Forgive my blindness

I thought that, after 8 years of education in rhetoric and textual analysis, I might know something about analyzing a written or spoken work.  Good to know, however, that I was wrong.  Apparently I am the only American out there who doesn’t see anything special in what Obama said today.  I excitedly sat down to read the transcript, having listened to selections on NPR in the car.  And I failed to see substance.  Sorry, but bluntness seems appropriate here.  Granted, I realize that this is supposed to be a “rally the people” speech.  I have given such things myself.  Heavy on rhetoric and light on program.  Fine.  Tell stories, paint pictures, allude to past moments of American greatness, make us feel together.  Obama’s speech did that, and, insofar as it completed that mission, it was fine.  Not out-of-this-world, but fine.


Every major newspaper I have read seems to carry articles in which highly educated and experienced politicians and writers speak of the inaugural speech as “unsparing” in its critique of the Bush presidency.  Excuse me, but did I miss something?  Saying that we’re not doing so well and haven’t done what we need to do to keep above water is not the same thing as saying “It’s all Bush’s fault.”  It’s not, for example, Bush’s fault that I carry a credit card and use it, frequently, and with little concern for my savings account.  It’s not, in other words, Bush’s fault that the American people in general have been making terrible decisions–on the individual and corporate levels.  I’m no huge Bush fan, but I am simply blown away by analysts’ audacity in making strong criticisms of Bush based on what I have to say was a bland speech.  If my students tried such a reading, I would give them a C and tell them they had much to learn about making plausible arguments.  And, frankly, having been told that I am waaaaay too inclined to over-read anything put in front of me, I’m disinclined to think that I just wasn’t sensitive enough to the nuances to see the embedded criticism.  No wonder politicians never say anything; even without saying anything they appear to be open to far-fetched readings.


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5 Responses to Forgive my blindness

  1. Laura Boll Peifer says:

    i have to agree, erin- i was a little disappointed in the speech as well… seemed a bit vague and wordy- perhaps ‘over the heads’ of some of the general american public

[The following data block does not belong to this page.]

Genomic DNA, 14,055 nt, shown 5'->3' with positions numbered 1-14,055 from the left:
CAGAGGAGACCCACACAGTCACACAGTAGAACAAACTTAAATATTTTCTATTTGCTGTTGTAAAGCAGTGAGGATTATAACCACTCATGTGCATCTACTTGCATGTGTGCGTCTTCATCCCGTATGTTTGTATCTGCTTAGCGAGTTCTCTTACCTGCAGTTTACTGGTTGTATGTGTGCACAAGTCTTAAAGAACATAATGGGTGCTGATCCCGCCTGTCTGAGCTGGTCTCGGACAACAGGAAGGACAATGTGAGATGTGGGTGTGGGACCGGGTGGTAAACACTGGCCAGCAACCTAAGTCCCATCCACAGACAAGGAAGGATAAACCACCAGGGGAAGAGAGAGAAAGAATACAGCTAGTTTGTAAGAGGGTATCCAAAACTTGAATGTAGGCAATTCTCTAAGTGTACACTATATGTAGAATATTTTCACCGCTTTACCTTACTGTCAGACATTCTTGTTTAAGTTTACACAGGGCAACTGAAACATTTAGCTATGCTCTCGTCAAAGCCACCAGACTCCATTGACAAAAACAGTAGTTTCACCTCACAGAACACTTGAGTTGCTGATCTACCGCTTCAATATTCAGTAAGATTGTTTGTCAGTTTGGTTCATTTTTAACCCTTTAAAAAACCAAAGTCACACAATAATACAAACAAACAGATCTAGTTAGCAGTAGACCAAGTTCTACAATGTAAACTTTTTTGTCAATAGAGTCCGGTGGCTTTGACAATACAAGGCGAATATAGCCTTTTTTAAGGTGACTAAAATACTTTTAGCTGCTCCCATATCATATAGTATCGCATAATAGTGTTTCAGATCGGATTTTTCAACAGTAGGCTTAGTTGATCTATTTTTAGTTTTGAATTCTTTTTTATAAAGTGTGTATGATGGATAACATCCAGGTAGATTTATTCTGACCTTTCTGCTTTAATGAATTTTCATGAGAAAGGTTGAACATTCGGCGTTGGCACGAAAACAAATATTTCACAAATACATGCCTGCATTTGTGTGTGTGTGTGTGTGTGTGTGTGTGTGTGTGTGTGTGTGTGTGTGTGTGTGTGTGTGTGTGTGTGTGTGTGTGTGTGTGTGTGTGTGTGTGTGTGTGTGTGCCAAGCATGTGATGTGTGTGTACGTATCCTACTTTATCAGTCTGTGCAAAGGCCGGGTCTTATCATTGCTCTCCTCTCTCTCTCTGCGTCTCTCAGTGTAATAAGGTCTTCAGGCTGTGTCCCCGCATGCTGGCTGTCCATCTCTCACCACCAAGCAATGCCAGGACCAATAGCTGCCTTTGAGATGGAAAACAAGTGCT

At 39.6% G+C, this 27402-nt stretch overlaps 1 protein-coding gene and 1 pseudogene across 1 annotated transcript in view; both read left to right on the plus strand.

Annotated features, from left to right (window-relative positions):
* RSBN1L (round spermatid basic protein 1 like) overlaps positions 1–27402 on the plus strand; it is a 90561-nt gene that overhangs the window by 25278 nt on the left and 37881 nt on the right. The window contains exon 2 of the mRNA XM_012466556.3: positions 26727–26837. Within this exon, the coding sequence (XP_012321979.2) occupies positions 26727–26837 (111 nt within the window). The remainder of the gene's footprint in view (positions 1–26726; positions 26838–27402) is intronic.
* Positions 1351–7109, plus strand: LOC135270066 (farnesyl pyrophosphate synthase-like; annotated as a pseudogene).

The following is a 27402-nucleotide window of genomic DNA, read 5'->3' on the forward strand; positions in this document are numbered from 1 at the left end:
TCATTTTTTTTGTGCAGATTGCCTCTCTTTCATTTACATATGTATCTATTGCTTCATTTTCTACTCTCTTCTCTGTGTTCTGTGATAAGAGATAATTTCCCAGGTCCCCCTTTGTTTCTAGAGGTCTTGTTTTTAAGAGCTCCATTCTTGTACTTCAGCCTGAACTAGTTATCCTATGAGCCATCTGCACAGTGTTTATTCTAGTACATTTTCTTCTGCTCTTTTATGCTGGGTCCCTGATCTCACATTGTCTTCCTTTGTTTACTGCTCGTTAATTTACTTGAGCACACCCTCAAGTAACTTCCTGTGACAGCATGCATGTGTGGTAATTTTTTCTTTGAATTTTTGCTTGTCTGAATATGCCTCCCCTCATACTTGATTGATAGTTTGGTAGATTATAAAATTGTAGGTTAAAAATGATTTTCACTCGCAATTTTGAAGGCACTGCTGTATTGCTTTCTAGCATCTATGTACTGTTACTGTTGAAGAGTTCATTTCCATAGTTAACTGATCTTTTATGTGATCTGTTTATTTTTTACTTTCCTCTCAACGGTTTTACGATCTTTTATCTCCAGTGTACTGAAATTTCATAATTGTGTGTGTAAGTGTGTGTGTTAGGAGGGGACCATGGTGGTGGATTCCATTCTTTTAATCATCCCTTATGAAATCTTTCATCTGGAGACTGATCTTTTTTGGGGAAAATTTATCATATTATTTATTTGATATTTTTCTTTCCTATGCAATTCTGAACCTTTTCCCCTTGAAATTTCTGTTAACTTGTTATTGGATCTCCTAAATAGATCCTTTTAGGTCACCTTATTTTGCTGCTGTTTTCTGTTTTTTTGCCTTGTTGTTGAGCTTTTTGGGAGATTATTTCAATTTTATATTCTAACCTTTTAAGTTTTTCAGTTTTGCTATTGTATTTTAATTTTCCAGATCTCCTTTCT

2. highnegatives says:

    I was gone for most of the day yesterday, so I didn’t get to read reactions until this morning. I used the NYTimes to sort of navigate through the millions of articles written about the speech:

    I guess I didn’t see all of the praises for Bush attacks that you did, but we probably just read different articles. I also taped the inauguration on CSPAN so I wouldn’t have to listen to CNN or MSNBC commentators, so maybe that was part of it. I thought the speech was fine and if I had to pick one line that would probably be the soundbite for the future, it would probably be, “The question we ask today is not whether our government is too big or too small, but whether it works, whether it helps families find jobs at a decent wage, care they can afford, a retirement that is dignified.”

    Overall, I felt like the history of the day overshadowed pretty much everything — including the speech. Most of the older (and many of the younger) African-Americans standing with us in the crowd were crying from the time he stepped into the motorcade and would have cried even if the speech was awful. It was just that kind of day.

    Just my thoughts 🙂

  3. fustianist says:

    Maybe the thing that made the speech special doesn’t come through in the written version:


  4. highnegatives says:

    I definitely agree that there is something special about Obama’s oratory that isn’t captured in transcripts. It also isn’t by accident that he speaks this way — Obama’s Chicago long-time mentor Abner Mikva suggested that he watch preachers to become a more effective public speaker. Thank you for posting that link — while I know that he’s tried to mimic that style, I’ve never been able to adequately describe it.

    However, I still wouldn’t rank the inaugural address as his best.

  5. Mother of the bride says:

    Ditto Heidi’s remarks above about the specialness of Obama’s oratory. I was unaware of his study of preachers for public speaking – interesting…

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